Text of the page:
It’s one thing to realize that you should protect your hearing. Recognizing when to protect your ears is another matter. It’s not as easy as, for example, determining when to wear sunblock. (Are you going outdoors? Is there sunlight? You need to be using sunscreen.) It isn’t even as simple as knowing when to use eye protection (Using a hammer? Working with a saw or hazardous chemicals? Wear eye protection).
It can feel as though there’s a huge grey area when addressing when to wear ear protection, and that can be detrimental. Unless we have specific knowledge that some activity or place is dangerous we tend to take the easy path which is to avoid the problem entirely.
Assessing The Risks
In general, we’re not very good at assessing risk, especially when it comes to something as intangible as damage to the ears or the risk of long term sensorineural hearing loss. Let’s take some examples to demonstrate the situation:
- A very loud rock concert is attended by person A. 3 hours is about the length of the concert.
- Person B runs a landscaping business. After mowing lawns all day, she goes home to quietly read a book.
- Person C works in an office.
You may think that person A (let’s call her Ann, to be a little less formal) may be in more hearing danger. Ann leaves the show with her ears ringing, and she’ll spend most of the next day, struggling to hear herself speak. It seems reasonable to presume that Ann’s activity was very risky.
Person B (let’s call her Betty), on the other hand, is exposed to less noise. There’s no ringing in her ears. So her ears must be safer, right? Not really. Because Betty is mowing every day. Actually, the damage builds up a little bit at a time despite the fact that they don’t ring out. If experienced too often, even moderately loud noise can have a negative affect on your ears.
What’s happening with person C (let’s call her Chris) is even tougher to sort out. Lawnmowers have instructions that emphasize the risks of continued exposure to noise. But although Chris has a relatively quiet job, her long morning commute on the train each day is fairly loud. In addition, she sits at her desk and listens to music through earbuds. Does she need to consider protection?
When You Should Worry About Protecting Your Hearing
Generally speaking, you should turn the volume down if you have to shout to be heard. And if your environment is that loud, you really should consider using earmuffs or earplugs.
The cutoff needs to be 85dB if you want to be clinical. Sounds above 85dB have the ability, over time, to lead to injury, so you need to consider using hearing protection in those situations.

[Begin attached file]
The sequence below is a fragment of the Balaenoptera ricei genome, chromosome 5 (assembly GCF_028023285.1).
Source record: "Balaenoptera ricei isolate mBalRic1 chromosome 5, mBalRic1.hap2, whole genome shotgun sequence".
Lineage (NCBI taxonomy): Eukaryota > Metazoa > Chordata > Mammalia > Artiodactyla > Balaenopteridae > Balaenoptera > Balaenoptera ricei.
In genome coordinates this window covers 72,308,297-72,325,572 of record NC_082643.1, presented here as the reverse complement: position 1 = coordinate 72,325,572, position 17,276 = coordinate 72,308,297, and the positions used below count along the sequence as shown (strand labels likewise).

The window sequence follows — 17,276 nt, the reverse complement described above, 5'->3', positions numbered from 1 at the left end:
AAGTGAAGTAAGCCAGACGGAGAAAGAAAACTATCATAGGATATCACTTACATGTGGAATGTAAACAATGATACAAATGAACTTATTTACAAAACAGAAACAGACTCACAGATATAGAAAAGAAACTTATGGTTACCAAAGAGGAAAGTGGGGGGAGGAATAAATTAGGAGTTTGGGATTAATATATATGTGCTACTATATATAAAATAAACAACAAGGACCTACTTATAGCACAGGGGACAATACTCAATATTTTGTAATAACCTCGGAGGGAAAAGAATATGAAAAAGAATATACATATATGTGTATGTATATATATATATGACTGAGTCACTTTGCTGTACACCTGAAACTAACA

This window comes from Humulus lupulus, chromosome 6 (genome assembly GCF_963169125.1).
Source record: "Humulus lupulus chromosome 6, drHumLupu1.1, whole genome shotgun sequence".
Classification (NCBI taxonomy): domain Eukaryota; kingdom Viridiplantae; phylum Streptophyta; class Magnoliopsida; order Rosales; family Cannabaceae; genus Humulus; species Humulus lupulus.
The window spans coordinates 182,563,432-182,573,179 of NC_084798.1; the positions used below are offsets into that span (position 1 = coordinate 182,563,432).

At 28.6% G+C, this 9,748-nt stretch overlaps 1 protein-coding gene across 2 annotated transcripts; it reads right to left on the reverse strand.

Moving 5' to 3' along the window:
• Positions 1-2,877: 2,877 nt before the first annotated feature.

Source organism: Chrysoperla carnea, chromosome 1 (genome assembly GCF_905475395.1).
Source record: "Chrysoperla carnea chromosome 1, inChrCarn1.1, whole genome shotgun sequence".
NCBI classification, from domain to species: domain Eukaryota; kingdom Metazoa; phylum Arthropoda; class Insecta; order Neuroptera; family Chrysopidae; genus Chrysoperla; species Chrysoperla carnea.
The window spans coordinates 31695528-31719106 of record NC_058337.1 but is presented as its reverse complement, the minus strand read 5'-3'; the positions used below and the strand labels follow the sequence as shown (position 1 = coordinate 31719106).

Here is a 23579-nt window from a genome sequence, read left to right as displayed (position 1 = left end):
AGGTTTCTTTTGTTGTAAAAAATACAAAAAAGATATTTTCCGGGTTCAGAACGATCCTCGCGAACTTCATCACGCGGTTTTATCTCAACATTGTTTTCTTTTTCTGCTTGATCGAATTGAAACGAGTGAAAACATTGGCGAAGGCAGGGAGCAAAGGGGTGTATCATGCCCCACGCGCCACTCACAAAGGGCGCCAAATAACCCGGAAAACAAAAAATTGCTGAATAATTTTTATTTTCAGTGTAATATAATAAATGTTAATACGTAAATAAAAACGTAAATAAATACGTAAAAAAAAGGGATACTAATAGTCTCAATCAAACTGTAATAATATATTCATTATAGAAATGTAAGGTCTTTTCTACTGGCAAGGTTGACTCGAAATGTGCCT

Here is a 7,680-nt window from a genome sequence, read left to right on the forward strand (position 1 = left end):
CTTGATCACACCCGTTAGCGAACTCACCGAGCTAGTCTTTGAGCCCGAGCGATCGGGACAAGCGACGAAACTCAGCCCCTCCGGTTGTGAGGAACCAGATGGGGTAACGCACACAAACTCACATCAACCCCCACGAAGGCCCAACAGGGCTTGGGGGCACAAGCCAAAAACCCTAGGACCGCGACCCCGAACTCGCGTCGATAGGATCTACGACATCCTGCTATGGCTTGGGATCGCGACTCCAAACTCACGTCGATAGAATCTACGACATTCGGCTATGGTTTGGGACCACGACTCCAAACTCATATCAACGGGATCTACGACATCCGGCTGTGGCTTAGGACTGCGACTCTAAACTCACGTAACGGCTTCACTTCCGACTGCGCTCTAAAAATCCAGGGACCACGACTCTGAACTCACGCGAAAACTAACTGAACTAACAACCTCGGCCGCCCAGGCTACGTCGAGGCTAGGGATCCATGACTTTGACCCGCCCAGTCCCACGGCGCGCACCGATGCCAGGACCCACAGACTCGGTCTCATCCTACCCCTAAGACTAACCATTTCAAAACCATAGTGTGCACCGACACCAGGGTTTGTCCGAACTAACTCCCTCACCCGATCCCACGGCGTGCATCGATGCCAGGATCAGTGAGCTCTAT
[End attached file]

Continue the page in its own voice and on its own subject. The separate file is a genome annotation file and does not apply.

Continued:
Most hearing specialists suggest getting a specialized app to keep track of noise levels so you will be aware when the 85dB has been reached. You will be able to take the necessary steps to safeguard your ears because these apps will inform you when the noise is approaching a hazardous level.
A Few Examples
Even if you do download that app and bring it with you, your phone may not be with you everywhere you go. So a few examples of when to safeguard your ears might help you establish a good baseline. Here we go:
- Operating Power Tools: You know you will require hearing protection if you work every day in a factory. But how about the hobbyist building in his garage? Even if it’s just a hobby, hearing specialists suggest using hearing protection if you’re utilizing power equipment.
- Residential Chores: Even mowing a lawn, as previously stated, calls for hearing protection. Cutting the grass is a great illustration of the sort of household chore that might cause harm to your ears but that you probably won’t think about all that often.
- Exercise: Your morning spin class is a perfect example. Or maybe your nighttime Pilates session? You may think about wearing hearing protection to each one. Those trainers who use microphones and sound systems (and loud music) to motivate you may be good for your heart rate, but all that volume is bad for your hearing.
- Commuting and Driving: Driving all day as an Uber or Lyft driver? Or perhaps you’re just waiting downtown for work or boarding the train. The constant noise of living in the city, when experienced for 6-8 hours every day, can cause injury to your hearing over the long term, specifically if you’re turning up your music to hear it over the commotion.
- Listening to music with earbuds. This one calls for caution, more than protection. Give consideration to how loud the music is, how long you’re playing it, and whether it’s playing directly into your ears. Noise-canceling headphones are a smart choice to prevent needing to turn the volume way up.
These illustrations may give you a good baseline. If there is any doubt, though, wear protection. In most cases, it’s better to over-protect your hearing than to leave them subject to possible injury in the future. If you want to be able to hear tomorrow, protect today.